Good weather came rolling in, bringing with it an abundance of weird and wonderful dolphin sightings……!!
Spotting harbour porpoises can be troublesome in any and all sea states bar sea state 0 as these small cryptic species are not known to be overly acrobatic, and when surfacing their small fins can easily be lost behind a wave. Common dolphins however are usually more easily recognisable as they do tend to be a bit more gregarious and their striking colouring can give them away – saying this, distance can determine the ease of immediate identification.
Flat calm (mill-pond’esque) makes for perfect conditions as every piercing of the surface can easily be seen. The past 24 hours have seen such conditions and provided the perfect light. The eternally changing cloud cover allows the sun to peep through every now and then and with every passing minute another part of Skye lit up as another fell back into shadow. Like the changing colours in a painter’s palette, the various Hebridean Islands presented themselves in a variety of colourful hues – the Shiants themselves glorious in golds, greens and browns, like a shining beacon in the sea around.
And so....The adventure began with the sighting of a pod of between 13 – 20 common dolphins, slowly making their way across the Minch towards the mainland. Another 5 were spotted shortly after, slightly further south but moving in the same direction – possibly the stragglers of the group, in no apparent rush to get anywhere!
The plethora of porpoises kicked off with a few individual sightings here and there but before long I was to bear witness to some of the strangest behaviour I’ve ever seen when it comes to these wee chaps! The undulating (a very quick undulate) fin pierced the surface and then a mere 2 seconds later pierced it again in exactly the same position, at first leading me to believe that I was looking at two different animals, two seconds later, same place, then again and again. About four or five revolutions later the porpoise returned to the surface and there he/she remained….not moving – called “logging”, as the animal resembles (of all things) a “log” floating on the water. It stayed there for about 20 seconds before recommencing the revolutions, followed by another 20sec. log!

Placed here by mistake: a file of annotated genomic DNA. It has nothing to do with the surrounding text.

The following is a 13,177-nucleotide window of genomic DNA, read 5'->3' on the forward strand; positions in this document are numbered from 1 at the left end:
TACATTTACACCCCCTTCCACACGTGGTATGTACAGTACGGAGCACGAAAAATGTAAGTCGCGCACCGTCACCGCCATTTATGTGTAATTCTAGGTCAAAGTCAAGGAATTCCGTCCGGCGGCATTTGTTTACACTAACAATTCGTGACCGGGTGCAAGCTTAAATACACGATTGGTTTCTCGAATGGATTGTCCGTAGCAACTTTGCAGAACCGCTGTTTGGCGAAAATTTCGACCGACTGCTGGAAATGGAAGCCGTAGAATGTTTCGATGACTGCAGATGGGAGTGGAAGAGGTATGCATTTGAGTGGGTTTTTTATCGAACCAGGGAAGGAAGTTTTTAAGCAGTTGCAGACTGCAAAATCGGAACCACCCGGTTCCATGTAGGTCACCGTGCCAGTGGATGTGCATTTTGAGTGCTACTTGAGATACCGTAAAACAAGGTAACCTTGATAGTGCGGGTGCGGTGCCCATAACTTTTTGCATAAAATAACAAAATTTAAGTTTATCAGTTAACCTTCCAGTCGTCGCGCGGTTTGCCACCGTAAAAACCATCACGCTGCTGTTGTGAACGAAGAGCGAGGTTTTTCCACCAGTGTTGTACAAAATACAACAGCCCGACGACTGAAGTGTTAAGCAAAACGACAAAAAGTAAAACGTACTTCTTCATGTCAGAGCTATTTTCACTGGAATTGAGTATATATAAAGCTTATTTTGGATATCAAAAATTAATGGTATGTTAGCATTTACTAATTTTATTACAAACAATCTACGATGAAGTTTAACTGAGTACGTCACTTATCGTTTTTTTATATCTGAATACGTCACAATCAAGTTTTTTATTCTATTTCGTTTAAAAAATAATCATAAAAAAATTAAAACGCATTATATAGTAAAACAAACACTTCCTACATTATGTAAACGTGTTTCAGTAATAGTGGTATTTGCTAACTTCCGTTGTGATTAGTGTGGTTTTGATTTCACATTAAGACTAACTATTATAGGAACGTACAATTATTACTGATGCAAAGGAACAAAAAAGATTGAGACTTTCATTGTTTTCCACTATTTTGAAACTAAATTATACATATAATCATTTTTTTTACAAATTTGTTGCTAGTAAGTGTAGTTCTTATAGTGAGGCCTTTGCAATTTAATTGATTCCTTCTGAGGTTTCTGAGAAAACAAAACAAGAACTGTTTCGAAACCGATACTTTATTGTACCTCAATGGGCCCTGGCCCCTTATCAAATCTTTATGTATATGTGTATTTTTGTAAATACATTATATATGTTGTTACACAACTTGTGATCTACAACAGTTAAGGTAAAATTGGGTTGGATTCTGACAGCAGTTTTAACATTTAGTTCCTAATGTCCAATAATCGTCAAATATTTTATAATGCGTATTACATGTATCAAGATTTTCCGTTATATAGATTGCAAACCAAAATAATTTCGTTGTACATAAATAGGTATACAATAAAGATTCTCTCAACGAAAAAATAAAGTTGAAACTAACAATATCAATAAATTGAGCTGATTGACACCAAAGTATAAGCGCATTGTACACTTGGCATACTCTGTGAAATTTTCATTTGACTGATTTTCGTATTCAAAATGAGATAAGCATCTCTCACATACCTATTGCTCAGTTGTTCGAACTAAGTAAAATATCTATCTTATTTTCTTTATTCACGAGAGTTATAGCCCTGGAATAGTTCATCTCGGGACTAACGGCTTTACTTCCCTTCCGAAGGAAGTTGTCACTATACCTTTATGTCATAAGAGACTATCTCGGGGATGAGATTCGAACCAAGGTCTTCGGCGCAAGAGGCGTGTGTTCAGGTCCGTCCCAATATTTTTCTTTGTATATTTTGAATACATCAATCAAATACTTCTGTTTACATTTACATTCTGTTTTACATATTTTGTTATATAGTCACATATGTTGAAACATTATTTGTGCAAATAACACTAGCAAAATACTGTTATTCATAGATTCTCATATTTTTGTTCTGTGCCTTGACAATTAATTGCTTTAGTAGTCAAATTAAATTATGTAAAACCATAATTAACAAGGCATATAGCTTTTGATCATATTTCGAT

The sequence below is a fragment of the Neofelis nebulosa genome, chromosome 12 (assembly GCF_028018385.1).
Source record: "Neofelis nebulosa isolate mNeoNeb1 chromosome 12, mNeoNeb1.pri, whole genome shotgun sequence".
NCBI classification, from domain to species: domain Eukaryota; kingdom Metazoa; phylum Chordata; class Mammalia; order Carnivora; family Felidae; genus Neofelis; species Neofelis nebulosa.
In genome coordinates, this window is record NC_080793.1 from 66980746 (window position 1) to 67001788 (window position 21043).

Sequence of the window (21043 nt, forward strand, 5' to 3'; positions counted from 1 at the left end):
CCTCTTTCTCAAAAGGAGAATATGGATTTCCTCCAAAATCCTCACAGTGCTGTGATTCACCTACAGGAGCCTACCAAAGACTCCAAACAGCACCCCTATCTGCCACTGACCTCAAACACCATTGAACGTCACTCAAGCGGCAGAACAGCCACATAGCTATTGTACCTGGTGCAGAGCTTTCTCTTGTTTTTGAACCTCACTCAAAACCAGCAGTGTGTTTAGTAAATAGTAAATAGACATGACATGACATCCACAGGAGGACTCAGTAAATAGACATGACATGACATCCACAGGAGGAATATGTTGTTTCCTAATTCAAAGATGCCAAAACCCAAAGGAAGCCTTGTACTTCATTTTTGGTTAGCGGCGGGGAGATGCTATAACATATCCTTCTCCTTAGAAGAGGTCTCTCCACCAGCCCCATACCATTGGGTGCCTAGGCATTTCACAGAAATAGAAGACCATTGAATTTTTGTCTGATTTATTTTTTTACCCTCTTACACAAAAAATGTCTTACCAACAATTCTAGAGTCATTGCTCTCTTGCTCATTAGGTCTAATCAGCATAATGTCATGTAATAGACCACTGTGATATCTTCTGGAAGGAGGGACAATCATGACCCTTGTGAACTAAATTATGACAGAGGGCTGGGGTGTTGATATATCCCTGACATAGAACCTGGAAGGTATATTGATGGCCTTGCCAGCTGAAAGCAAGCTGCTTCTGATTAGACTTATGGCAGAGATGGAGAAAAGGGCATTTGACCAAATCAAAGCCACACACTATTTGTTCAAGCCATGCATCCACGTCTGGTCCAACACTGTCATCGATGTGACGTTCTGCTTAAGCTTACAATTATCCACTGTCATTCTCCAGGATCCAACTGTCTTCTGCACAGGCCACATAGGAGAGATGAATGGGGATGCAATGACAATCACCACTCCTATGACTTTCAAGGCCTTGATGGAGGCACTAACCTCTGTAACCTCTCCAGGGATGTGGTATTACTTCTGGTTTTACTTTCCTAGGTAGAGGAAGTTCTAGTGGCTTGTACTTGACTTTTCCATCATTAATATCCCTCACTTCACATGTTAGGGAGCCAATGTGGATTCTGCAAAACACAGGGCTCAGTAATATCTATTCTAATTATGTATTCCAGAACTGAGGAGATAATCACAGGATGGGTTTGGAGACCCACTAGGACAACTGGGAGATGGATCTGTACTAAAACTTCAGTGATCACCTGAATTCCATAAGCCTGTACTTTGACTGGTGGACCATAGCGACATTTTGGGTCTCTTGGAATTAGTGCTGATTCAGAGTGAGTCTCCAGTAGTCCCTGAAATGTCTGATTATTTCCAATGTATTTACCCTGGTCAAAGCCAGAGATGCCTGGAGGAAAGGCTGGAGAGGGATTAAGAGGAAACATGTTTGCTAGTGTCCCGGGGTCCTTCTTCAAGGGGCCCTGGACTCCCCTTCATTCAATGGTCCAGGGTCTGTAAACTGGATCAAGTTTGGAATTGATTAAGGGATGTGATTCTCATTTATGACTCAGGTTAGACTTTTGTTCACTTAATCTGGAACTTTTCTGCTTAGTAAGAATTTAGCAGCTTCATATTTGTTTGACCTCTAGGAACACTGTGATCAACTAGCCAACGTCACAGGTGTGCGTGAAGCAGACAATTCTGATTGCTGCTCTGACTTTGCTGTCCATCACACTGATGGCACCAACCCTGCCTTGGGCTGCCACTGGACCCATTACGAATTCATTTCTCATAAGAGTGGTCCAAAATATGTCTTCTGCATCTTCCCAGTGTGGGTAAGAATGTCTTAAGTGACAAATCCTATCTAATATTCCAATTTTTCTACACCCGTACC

Shortly after, we had another five porpoises, again in the northern half of the survey area and again heading in from the islands and east towards the mainland. There must be some fish running in the area – or they know where they are running and are off to find them!
I was still bemused by the previous porpoise’s behaviour and was mulling it over in my mind when all of a sudden I spotted another two individuals in the same general vicinity as the others. And believe it or not….one of them started exhibiting the same behaviour as the previous “logger” – revolve, revolve, revolve, log/revolve, revolve, revolve, revolve, log …. and so it went on! Quite mesmerising and very intriguing!
Harbour porpoises appear to be making a bit of an appearance for us this time round as to date (in the past two weeks) we’ve had 21 individuals in 9 sightings…not bad going for one of the most elusive of cetaceans. Long may it continue!
Until the next time why not enjoy a Hebridean sunset on us?!